Most of the burden in the decade was on spending and hence the tax take was relatively stable, Leslie observed. The Government occasionally tried to tweak the scope of VAT (such as with the ‘pasty tax’) which burned political capital. On corporation tax, his verdict was we have hit the baseline of that and now see a reversal. The fuel duty deferral was the result of pressure from the Conservative backbenches, he mused.
Property tax and capital taxes rose considerably, partly because of having a coalition government, said Leslie. He suggested lobbying pressure from interest groups was partly to blame for the constant changes to business rates. The Apprenticeship Levy was difficult for an Opposition to oppose given it was hypothecated directly to a social good. An intensely political Chancellor, George Osborne was good at pushing policies that the Opposition found hard to oppose. There were ‘cock ups’ made by Government, such as with the rollout of universal credit. The fiscal rules never managed to sustain themselves over the ten-year period, he noted.
Jane McCormick, Global Head of Tax, KPMG, provided a business perspective. She said there was good engagement between the tax profession and the Government in the 2010s, when contentious issues were talked about in real-time. KPMG could see the positive result of the corporate tax roadmap on businesses in the UK. Separately, ten years ago, nobody would believe we would have seen the end of bank secrecy, she remarked.
DOTAS (Disclosure of Tax Avoidance Schemes legislation) and the GAAR have been effective in cutting the demand for aggressive tax avoidance, judged McCormick. Asking businesses to publish their tax strategy has taken tax into the boardroom, she added. The OTS acts as conscience of the legislators, but they have a job she likened to trying to empty a sink of water using a fork.
Despite some of the progressive tax policy, cliff edges and anomalies make British people think the tax system is unfair, McCormick said. For example, a perception has grown among Brits that tax policies aimed at increasing investment are ‘sops to the rich’, in contrast to how they are perceived in Ireland. She bemoaned the narrative that HMRC are not competent against tax dodgers. There is a difficult relationship between taxpayers and HMRC, owing in part to the slow pace of administration, she concluded.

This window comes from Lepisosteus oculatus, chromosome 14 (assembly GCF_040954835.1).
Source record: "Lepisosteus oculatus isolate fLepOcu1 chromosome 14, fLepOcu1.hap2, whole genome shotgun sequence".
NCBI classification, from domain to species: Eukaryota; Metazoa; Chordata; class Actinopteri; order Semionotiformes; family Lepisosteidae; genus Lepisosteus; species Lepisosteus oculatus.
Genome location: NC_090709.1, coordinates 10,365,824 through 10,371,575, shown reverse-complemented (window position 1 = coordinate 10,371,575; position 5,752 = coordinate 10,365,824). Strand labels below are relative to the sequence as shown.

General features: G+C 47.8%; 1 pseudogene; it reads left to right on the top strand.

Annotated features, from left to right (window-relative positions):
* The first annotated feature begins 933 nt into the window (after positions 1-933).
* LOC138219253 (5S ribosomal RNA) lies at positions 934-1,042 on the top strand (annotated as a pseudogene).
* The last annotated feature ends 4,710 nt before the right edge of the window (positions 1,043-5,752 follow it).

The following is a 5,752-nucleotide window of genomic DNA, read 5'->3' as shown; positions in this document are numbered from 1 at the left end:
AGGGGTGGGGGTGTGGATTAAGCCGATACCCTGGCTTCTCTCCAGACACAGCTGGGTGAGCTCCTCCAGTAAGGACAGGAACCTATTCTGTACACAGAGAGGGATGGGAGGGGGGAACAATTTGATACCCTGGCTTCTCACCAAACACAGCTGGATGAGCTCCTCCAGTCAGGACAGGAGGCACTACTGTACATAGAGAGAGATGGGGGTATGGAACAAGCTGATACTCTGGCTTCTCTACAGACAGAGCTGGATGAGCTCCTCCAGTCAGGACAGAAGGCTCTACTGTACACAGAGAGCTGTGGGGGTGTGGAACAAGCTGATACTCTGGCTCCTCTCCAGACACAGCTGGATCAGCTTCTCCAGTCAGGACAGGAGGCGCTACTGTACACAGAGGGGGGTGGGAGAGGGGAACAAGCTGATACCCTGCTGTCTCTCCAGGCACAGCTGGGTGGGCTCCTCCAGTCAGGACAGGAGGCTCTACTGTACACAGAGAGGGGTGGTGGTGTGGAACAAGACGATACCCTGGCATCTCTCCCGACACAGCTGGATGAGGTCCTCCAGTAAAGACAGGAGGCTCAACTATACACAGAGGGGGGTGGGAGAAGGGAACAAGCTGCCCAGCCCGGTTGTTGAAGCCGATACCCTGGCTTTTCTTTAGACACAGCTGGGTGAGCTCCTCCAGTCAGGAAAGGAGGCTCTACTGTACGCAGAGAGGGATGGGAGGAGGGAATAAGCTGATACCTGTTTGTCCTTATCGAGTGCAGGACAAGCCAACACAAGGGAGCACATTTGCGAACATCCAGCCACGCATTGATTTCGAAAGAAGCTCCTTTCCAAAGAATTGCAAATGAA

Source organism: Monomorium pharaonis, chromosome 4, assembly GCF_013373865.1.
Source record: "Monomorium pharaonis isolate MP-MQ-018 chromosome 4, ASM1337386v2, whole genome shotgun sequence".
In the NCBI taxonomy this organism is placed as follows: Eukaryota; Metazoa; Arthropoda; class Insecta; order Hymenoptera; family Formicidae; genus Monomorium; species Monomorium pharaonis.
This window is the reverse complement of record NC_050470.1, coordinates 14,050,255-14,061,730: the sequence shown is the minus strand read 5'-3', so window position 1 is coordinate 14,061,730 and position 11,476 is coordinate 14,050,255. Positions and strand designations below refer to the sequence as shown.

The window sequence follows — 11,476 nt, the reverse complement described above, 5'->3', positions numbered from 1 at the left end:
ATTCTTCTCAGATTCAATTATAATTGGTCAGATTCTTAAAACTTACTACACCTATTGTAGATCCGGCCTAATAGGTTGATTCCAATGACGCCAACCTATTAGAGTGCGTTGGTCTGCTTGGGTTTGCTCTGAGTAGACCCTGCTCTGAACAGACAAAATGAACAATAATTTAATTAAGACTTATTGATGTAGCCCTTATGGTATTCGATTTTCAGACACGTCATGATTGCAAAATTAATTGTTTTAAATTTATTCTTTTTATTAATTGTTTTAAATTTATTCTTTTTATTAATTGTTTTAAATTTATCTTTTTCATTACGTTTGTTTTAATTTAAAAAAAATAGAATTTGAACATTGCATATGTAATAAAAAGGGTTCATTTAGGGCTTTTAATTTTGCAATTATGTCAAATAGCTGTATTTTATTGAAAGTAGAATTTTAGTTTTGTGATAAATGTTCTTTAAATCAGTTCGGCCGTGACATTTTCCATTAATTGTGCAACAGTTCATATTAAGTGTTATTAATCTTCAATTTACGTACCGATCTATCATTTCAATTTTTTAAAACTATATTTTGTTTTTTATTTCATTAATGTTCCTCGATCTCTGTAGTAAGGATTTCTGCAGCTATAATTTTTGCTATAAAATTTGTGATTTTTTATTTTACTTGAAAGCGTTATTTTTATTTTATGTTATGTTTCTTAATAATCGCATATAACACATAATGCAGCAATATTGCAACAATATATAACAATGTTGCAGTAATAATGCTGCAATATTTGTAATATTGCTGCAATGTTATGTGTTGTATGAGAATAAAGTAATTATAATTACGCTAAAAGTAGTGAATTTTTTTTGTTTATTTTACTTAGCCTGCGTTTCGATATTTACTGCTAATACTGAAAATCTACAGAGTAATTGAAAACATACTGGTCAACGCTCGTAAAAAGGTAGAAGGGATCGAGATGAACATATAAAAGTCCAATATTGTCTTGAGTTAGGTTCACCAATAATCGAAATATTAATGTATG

Questions and Answers
The chair opened questions by asking what the lessons are that can be learned from policy coming out of an economic crash in the early 2010s as we exit the COVID-19 epidemic? Gauke said tax policy is more challenging. You are faced with the same objectives - fix public finances and provide public services – but tax is going to have to do more of the heavy lifting, he suggested. It will help the Government if they can create a new corporate tax roadmap, he suggested. We must have a view of our tax system in which we agree what are the biggest impediments to growth. Taxing property is better than taxing income, for example.
McCormick said property taxation will come more into the minds of governments across the world. Leslie talked about a possible tax clawback on online companies and companies that continue to pay dividends. There is no appetite for expenditure to carry the burden this time, he said. The apprenticeship levy and plastic bag tax sailed through Parliament because of the hypothecated promise; perhaps this is where NHS and social care costs will go?
On self-employment v employment in tax, Leslie said it is difficult to get cross party consensus in general because there are bigger rewards for risk aversion from opposition parties. He did suggest a merging of NICs with income tax may be done but this risks perceptions of being a stealth tax. Gauke said the taxation of the self-employed is going to be looked at as a priority because the Treasury is worried about the erosion of the tax base. He was interested in integrating NICs and income tax while Tax Minister but warns that you run into winners and losers – and sometime surprising ones.
The panel were asked if a non-governmental body should be involved in taxation to ensure there are long-term objectives for the tax regime. Gauke said taxes are part of politics and at the heart of democracy. Leslie said that until you get a PM who is interested in tax policy, we may not see much change. But he suggested that cross-party consensus may be possible on social care.
What do you hope the achievements will be for the tax system by 2030, was the final question. Adam hoped the COVID-19 recovery went well, and to see a coherent strategy on climate change. Gauke hoped for an enterprising and pro-growth economy. Leslie hoped we would be less ideological and more strategic. There might be nudges towards people taking insurance for example, rather than relying on benefits.
By Hamant Verma